‘It’s not a primary intention of mine to aggravate those people but it is funny to see some of the reactions’ says Gagneux. ‘Black metal used to be the most extreme music known to man, but now, it’s almost classical. It seems natural to want to evolve it and figure out alternatives and evolutions. There’s been quite a few polarising opinions but actually I really appreciate them because some of them mention things where there might be room for improvement. Zeal & Ardor to me is not done, I’m still trying to figure out how it could be better and some of these negative comments are quite helpful because they point out what I could do better.’
Zeal & Ardor is just the latest in a long line of developments in the world of music, an artform that continues to develop and metamorphose, despite the protestations of those stuck in the past or who fear change. Music is a force that is constantly changing and evolving; the notion that the well will run dry and that everything’s already been done is an idea that says more about the person expressing it than it does about the state of modern music. Some may dismiss Zeal & Ardor as a gimmick but Gagneux is determined to not let that happen. As a live unit, the project will be expanded from just Gagneux to six musicians, including two backing singers. ‘It’s a fine line to walk because I don’t ever want the music to be secondary to the show, but I have a few ideas. The record is only 25 minutes long but if we do a 25 minute set, people will kill us and will have every right to do so! So there’s a few new ideas and songs for people that come to see us live. I’m in the process of distilling the project, making it more extreme in both directions and gelling the two elements together a little more precisely.’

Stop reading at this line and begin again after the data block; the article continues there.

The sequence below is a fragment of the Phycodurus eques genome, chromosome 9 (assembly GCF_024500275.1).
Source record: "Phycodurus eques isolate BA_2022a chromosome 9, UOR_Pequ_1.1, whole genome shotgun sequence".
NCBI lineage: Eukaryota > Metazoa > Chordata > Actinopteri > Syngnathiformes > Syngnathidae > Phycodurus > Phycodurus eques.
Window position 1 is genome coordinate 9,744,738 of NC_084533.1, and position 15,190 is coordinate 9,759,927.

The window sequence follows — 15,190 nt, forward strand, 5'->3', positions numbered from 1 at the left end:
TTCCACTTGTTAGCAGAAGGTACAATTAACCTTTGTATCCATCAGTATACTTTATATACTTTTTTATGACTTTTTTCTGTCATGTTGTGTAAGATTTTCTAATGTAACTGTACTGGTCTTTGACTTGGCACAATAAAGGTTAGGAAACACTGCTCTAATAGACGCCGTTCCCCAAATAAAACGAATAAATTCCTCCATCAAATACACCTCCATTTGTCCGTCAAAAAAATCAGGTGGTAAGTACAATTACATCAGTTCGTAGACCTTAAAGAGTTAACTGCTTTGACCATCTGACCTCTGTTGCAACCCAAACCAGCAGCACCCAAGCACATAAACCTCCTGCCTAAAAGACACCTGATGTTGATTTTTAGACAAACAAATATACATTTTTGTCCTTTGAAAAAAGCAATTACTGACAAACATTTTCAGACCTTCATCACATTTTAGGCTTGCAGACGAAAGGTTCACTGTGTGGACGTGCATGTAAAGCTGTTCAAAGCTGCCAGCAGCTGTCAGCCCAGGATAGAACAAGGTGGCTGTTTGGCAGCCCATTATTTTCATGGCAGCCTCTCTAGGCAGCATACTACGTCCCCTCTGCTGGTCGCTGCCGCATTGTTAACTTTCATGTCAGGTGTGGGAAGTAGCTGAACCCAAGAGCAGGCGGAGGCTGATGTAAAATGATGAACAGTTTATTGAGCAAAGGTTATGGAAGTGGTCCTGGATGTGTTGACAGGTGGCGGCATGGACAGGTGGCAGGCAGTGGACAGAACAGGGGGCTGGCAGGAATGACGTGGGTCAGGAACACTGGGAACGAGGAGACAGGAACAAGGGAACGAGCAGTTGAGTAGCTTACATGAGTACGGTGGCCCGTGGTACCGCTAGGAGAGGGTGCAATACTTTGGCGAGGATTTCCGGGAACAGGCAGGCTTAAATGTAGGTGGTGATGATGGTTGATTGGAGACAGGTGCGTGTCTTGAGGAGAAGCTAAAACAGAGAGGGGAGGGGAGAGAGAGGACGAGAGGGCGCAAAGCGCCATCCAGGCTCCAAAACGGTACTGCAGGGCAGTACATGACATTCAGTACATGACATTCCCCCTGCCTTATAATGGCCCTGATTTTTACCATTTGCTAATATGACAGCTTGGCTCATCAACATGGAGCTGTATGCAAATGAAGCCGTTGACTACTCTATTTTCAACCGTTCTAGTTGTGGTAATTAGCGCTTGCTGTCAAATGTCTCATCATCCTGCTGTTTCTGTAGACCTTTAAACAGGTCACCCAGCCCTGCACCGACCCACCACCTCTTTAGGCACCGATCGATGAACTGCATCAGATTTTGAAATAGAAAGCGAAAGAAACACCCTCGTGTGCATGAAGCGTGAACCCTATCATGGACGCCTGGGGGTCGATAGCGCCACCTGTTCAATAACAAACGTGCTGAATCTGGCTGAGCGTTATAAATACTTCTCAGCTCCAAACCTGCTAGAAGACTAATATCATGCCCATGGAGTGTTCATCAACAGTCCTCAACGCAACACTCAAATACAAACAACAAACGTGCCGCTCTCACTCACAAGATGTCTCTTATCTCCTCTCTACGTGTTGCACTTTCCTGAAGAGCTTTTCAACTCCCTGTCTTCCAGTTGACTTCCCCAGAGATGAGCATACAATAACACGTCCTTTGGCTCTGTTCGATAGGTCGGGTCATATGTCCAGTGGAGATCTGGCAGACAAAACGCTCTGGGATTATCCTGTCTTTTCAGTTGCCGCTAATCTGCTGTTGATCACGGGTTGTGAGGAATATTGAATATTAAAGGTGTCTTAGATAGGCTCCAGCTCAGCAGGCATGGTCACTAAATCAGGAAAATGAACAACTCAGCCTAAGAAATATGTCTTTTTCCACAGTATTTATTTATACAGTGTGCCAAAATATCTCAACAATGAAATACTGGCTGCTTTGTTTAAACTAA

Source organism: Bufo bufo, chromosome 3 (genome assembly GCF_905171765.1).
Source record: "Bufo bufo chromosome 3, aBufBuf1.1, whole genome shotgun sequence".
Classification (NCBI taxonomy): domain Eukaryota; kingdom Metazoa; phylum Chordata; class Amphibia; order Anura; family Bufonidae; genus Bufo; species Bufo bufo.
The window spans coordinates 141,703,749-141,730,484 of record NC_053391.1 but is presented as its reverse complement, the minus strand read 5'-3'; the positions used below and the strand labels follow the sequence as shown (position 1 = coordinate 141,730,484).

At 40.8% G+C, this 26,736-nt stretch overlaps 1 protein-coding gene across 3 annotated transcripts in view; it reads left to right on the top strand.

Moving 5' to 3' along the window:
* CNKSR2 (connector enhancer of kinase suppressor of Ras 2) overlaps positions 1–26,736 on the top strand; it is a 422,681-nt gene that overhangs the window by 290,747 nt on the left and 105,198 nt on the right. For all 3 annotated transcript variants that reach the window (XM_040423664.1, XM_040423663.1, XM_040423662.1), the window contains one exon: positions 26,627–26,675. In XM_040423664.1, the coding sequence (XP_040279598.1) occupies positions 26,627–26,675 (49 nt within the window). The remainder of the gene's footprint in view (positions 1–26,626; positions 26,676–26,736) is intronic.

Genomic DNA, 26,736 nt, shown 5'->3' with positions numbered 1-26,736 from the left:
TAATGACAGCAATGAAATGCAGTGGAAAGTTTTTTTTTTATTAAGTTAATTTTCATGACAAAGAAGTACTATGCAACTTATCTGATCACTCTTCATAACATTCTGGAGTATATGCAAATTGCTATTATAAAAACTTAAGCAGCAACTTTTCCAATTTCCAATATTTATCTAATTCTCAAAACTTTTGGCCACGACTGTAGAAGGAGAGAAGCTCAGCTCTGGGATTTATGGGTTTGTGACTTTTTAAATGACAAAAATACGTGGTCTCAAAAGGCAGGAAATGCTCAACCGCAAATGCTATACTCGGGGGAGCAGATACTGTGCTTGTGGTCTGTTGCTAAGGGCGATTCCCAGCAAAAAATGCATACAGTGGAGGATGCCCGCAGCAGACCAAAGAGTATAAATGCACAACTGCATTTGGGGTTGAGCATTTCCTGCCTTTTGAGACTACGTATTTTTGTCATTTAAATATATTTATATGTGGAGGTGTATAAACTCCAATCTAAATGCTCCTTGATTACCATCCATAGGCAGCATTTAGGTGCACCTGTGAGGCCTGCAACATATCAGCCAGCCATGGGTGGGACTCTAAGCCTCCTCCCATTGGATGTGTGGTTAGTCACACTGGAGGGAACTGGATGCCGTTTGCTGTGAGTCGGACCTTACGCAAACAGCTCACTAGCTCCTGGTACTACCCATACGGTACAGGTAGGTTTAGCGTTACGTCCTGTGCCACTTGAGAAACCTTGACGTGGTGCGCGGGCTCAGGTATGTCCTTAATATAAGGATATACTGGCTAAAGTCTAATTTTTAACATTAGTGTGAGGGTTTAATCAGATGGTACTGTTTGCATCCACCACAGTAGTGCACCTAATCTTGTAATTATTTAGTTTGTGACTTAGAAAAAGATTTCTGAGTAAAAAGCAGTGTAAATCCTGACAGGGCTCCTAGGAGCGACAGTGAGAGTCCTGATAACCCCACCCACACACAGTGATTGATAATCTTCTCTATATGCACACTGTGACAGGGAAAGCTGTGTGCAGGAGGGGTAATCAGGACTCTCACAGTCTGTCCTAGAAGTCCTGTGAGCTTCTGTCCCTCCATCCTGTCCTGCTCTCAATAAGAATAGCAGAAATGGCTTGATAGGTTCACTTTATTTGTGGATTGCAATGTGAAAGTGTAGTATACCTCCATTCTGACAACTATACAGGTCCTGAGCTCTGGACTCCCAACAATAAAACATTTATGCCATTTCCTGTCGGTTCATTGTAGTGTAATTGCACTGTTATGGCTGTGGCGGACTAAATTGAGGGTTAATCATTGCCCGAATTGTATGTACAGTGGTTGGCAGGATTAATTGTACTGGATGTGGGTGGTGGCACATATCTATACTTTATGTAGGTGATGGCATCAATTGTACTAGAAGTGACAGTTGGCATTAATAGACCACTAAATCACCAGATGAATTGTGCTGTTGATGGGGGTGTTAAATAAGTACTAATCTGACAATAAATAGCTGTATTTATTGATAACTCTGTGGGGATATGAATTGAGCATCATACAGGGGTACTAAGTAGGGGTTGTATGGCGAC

Devil is Fine is released through MVKA on 24th February on vinyl, CD and digitally. Zeal & Ardor commence a European tour in March including a date at The Underworld in Camden, London on 20th April